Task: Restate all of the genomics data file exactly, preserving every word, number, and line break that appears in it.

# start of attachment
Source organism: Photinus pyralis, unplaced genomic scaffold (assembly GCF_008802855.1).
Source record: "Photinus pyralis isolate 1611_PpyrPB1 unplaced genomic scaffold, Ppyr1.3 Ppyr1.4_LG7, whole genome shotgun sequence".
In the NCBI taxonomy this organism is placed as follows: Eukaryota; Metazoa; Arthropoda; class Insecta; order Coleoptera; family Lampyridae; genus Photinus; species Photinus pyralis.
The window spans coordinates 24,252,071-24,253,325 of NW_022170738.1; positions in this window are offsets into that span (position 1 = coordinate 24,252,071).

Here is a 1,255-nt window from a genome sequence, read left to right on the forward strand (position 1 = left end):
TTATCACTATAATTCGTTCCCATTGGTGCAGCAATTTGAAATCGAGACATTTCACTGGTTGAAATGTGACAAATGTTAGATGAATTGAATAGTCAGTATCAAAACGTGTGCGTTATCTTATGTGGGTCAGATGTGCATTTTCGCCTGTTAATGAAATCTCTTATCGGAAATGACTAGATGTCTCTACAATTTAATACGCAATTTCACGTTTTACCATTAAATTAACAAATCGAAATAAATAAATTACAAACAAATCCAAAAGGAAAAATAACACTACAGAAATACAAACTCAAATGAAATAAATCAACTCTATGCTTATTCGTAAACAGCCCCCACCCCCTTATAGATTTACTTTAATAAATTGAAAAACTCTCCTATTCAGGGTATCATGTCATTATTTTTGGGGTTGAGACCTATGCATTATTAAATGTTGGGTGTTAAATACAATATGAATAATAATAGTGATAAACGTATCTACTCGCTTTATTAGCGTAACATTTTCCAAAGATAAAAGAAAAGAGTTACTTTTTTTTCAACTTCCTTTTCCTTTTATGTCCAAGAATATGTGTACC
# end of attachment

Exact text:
Source organism: Photinus pyralis, unplaced genomic scaffold (assembly GCF_008802855.1).
Source record: "Photinus pyralis isolate 1611_PpyrPB1 unplaced genomic scaffold, Ppyr1.3 Ppyr1.4_LG7, whole genome shotgun sequence".
In the NCBI taxonomy this organism is placed as follows: Eukaryota; Metazoa; Arthropoda; class Insecta; order Coleoptera; family Lampyridae; genus Photinus; species Photinus pyralis.
The window spans coordinates 24,252,071-24,253,325 of NW_022170738.1; positions in this window are offsets into that span (position 1 = coordinate 24,252,071).

Here is a 1,255-nt window from a genome sequence, read left to right on the forward strand (position 1 = left end):
TTATCACTATAATTCGTTCCCATTGGTGCAGCAATTTGAAATCGAGACATTTCACTGGTTGAAATGTGACAAATGTTAGATGAATTGAATAGTCAGTATCAAAACGTGTGCGTTATCTTATGTGGGTCAGATGTGCATTTTCGCCTGTTAATGAAATCTCTTATCGGAAATGACTAGATGTCTCTACAATTTAATACGCAATTTCACGTTTTACCATTAAATTAACAAATCGAAATAAATAAATTACAAACAAATCCAAAAGGAAAAATAACACTACAGAAATACAAACTCAAATGAAATAAATCAACTCTATGCTTATTCGTAAACAGCCCCCACCCCCTTATAGATTTACTTTAATAAATTGAAAAACTCTCCTATTCAGGGTATCATGTCATTATTTTTGGGGTTGAGACCTATGCATTATTAAATGTTGGGTGTTAAATACAATATGAATAATAATAGTGATAAACGTATCTACTCGCTTTATTAGCGTAACATTTTCCAAAGATAAAAGAAAAGAGTTACTTTTTTTTCAACTTCCTTTTCCTTTTATGTCCAAGAATATGTGTACC